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Encyclopedia > Jamaica Kincaid


Jamaica Kincaid (b. Elaine Cynthia Potter Richardson, 25 May 1949 in St. John's, Antigua and Barbuda) is an American novelist, gardener, and gardening writer. She lives with her family at North Bennington in the U.S. state of Vermont. is the 145th day of the year (146th in leap years) in the Gregorian calendar. ... 1949 (MCMXLIX) was a common year starting on Saturday (the link is to a full 1949 calendar). ... St Johns is the capital city of the nation of Antigua and Barbuda, a country located in the West Indies in the Caribbean Sea. ... North Bennington is a village located in Bennington County, Vermont. ... Official language(s) None Capital Montpelier Largest city Burlington Area  Ranked 45th  - Total 9,620 sq mi (24,923 km²)  - Width 80 miles (130 km)  - Length 160 miles (260 km)  - % water 3. ...

Contents

Early life

Kincaid lived with her stepfather, a carpenter, and her mother until 1965. In Antigua, she completed her secondary education under the British system, due to Antigua's status as a British colony until 1967. A stepfamily is the family one acquires when a parent marries someone new. ... Carpenter at work in Tennessee, June 1942. ... Year 1965 (MCMLXV) was a common year starting on Friday (link will display full calendar) of the 1965 Gregorian calendar. ... This article does not cite any references or sources. ... Year 1967 (MCMLXVII) was a common year starting on Sunday (link will display full calendar) of the 1967 Gregorian calendar. ...


She came to New York at the age of 17 to work for a family as an au pair. She worked as a fact checker at Forbes magazine where she became close friends with Marsha Daniel of Raleigh, North Carolina who was working at Forbes as a reporter and her husband, the author, magazine publisher, and professor Myles Ludwig, who was then the editorial director of Art Direction magazine and later the creative director at Penthouse and Viva magazines, and Peter Ainsley who was the music critic for Womens Wear Daily and later worked as a writer for Time magazine. They spent a great deal of time together. Ludwig, Daniel, Richardson and Ainslie spent many weekends in the early 70s with Christopher Tree. Tree was a California hippie who played a variety of musical instruments in a performance act called Spontaneous Sound. Tree was living in a small house in New Paltz, New York with his then girlfriend on a non-working farm owned by an advertising executive. After Richardson had returned to university, she wrote to Ludwig asking for a job and he hired her to work at Art Direction. She went on to study photography at the New School for Social Research. She attended Franconia College in New Hampshire for a year and later worked at the New Yorker magazine. “NY” redirects here. ... Au pair is an anglicization of the French term au pair, which means on par or equal to and describes a young person living on an equal basis with a host family in a foreign country. ... Photography [fÓ™tÉ‘grÓ™fi:],[foÊŠtÉ‘grÓ™fi:] is the process of recording pictures by means of capturing light on a light-sensitive medium, such as a film or electronic sensor. ... New School University is an institute of higher learning in New York City. ... Franconia College was a small experimental liberal arts college in Franconia, New Hampshire, United States. ... Official language(s) English Capital Concord Largest city Manchester Area  Ranked 46th  - Total 9,350 sq mi (24,217 km²)  - Width 68 miles (110 km)  - Length 190 miles (305 km)  - % water 4. ...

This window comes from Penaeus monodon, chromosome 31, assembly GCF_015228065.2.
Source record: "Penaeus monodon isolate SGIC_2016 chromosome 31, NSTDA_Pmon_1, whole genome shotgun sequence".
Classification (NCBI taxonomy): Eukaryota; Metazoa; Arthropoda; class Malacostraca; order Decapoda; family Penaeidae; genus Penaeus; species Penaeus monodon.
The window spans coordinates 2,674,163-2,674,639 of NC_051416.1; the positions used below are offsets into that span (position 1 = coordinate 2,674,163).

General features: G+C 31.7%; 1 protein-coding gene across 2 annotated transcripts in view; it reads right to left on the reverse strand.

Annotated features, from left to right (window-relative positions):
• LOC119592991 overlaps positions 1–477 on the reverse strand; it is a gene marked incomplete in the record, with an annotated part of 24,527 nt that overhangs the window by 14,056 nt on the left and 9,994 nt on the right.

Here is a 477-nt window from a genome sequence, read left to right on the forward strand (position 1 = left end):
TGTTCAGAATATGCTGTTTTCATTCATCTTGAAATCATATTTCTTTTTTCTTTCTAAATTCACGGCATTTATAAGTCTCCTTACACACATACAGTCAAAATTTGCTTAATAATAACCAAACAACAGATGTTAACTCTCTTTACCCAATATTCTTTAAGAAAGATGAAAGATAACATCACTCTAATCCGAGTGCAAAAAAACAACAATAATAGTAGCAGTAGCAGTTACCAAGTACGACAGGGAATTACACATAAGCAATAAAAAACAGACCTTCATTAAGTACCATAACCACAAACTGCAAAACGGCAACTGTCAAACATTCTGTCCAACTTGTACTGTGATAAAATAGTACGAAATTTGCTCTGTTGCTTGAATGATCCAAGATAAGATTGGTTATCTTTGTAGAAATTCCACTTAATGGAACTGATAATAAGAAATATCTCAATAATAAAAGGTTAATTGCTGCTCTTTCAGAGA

Writing career

In 1973, she changed her name to Jamaica Kincaid because her family disapproved of her writing. For the song by James Blunt, see 1973 (song). ...


Her first writing experience involved a series of articles for Ingenue magazine. Ingenue is a stock character in literature, film and theatre. ...


She worked for The New Yorker as a staff writer until 1995. The New Yorker is an American magazine that publishes reportage, criticism, essays, cartoons, poetry and fiction. ... Year 1995 (MCMXCV) was a common year starting on Sunday (link will display full 1995 Gregorian calendar). ...


Her novel Lucy (1990) is an imaginative account of her experience of coming into adulthood in a foreign country, and continues the narrative of her personal history begun in the novel Annie John (1985). Other novels, such as The Autobiography of My Mother (1996) explore issues of colonialism and much of the anger associated with it. This text is a unique departure for Kincaid because of the way it crosses genres. Year 1990 (MCMXC) was a common year starting on Monday (link displays the 1990 Gregorian calendar). ... To meet Wikipedias quality standards, this article or section may require cleanup. ... Annie John, a novel written by Jamaica Kincaid in 1985, details the growth of a girl in Antigua, an island in the Caribbean. ... Year 1985 (MCMLXXXV) was a common year starting on Tuesday (link displays 1985 Gregorian calendar). ... Year 1996 (MCMXCVI) was a leap year starting on Monday (link will display full 1996 Gregorian calendar). ... It has been suggested that Benign colonialism be merged into this article or section. ... A genre is any of the traditional divisions of art forms from a single field of activity into various kinds according to criteria particular to that form. ...